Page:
Following days of hearings before the Providence Board of Canvassers, election officials determined Carnevale did not live in the district and removed him from the voter rolls. He soon dropped his re-election bid.
“This is a great example of investigative journalism – holding power accountable,” said John Marion, executive director of good-government group Common Cause Rhode Island.
“Without the Channel 12 reporting, including the undercover work that was done as part of the original reporting in 2016, this never would have happened,” he said. “It never would have gotten to the Board of Canvassers, they would never have made a determination, the attorney general never would have had a referral from the city on which to act, so we wouldn’t be here.”
“In all likelihood, John Carnevale would be running for re-election as a state representative,” Marion added.
R.I. Republican Party Chairman Brandon Bell, who originally filed the formal complaint against Carnevale with the Providence Board of Canvassers, said it was still “appalling” that Democratic House Speaker Nicholas Mattiello made Carnevale the vice-chair of the House Finance Committee since at the time he had already been indicted in 2011 for sexual assault. (Those charges were later dropped when the victim died suddenly.)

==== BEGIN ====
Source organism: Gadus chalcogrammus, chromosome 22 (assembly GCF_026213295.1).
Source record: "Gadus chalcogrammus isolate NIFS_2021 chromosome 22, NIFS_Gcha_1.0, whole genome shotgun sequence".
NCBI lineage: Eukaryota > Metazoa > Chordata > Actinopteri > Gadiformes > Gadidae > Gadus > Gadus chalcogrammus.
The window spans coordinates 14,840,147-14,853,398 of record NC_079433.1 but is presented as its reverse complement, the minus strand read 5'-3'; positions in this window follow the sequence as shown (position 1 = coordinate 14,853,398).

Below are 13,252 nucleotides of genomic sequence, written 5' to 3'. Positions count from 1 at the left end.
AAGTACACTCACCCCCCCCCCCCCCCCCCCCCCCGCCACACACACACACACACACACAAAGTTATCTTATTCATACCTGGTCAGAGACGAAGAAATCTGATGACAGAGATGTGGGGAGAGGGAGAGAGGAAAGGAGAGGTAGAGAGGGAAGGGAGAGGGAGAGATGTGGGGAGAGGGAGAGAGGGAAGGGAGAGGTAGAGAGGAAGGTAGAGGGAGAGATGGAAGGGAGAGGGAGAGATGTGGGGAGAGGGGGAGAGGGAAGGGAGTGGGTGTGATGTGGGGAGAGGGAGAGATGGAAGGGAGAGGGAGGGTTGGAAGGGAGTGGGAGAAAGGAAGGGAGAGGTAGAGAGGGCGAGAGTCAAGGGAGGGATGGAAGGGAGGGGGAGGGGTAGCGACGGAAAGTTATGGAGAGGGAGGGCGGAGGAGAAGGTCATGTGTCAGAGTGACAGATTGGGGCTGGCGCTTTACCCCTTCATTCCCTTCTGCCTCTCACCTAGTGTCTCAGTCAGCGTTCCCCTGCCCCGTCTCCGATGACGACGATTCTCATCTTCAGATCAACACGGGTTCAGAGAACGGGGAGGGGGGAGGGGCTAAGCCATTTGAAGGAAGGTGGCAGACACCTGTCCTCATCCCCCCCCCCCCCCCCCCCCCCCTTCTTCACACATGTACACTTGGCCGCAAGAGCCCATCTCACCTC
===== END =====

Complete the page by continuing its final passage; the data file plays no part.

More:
“But we are pleased to see that Carnevale has pled no contest to these perjury charges,” Bell said. “As a result, Republicans will not need to make an effort to expel him from the House in January 2019 in the event he had been elected.”
A spokesman for Mattiello did not respond to a question about Carnevale.
Democratic Gov. Gina Raimondo said she was also pleased that Carnevale would not be a candidate this fall. “I would say it’s always frustrating when you see any public official involved in any wrongdoing, corruption, criminality,” she said. “We’re trying to get beyond that as a state.”
“It’s a good thing that he won’t be on the ballot, but what we really need to do, the public deserves to have confidence in their public officials, and that’s what I’ve been trying to do for three-and-a-half years as governor,” she said.
State law precludes anyone from running for office for three years if he or she receives a sentence of six months or greater from the end of their sentence. Which means Carnevale won’t be eligible to run for office again for another eight years, unless he is able to reduce his sentence.
“I think politics is in his blood; I think public service is in his blood,” Dimitri said. “I think he’ll miss it.”
Providence City Council President David Salvatore said he would donate a $125 contribution he received this year from Carnevale to Sojourner House.
The criminal case against Carnevale appeared to hit a speed bump when it was revealed hundreds of hours of state police surveillance video had been recorded over, though detective’s notes of the material remained. But in the end the incident had no impact on the case. A spokesperson said the count to which Carnevale ultimately pleaded guilty was based in part on the videotaped surveillance.
State Rep. Ramon Perez, the Democrat who won Carnevale’s old House District 13 seat in 2016, is seeking re-election. He faces challenger Mario Mendez in the Sept. 12 primary.
Steph Machado and Dan McGowan contributed to this report.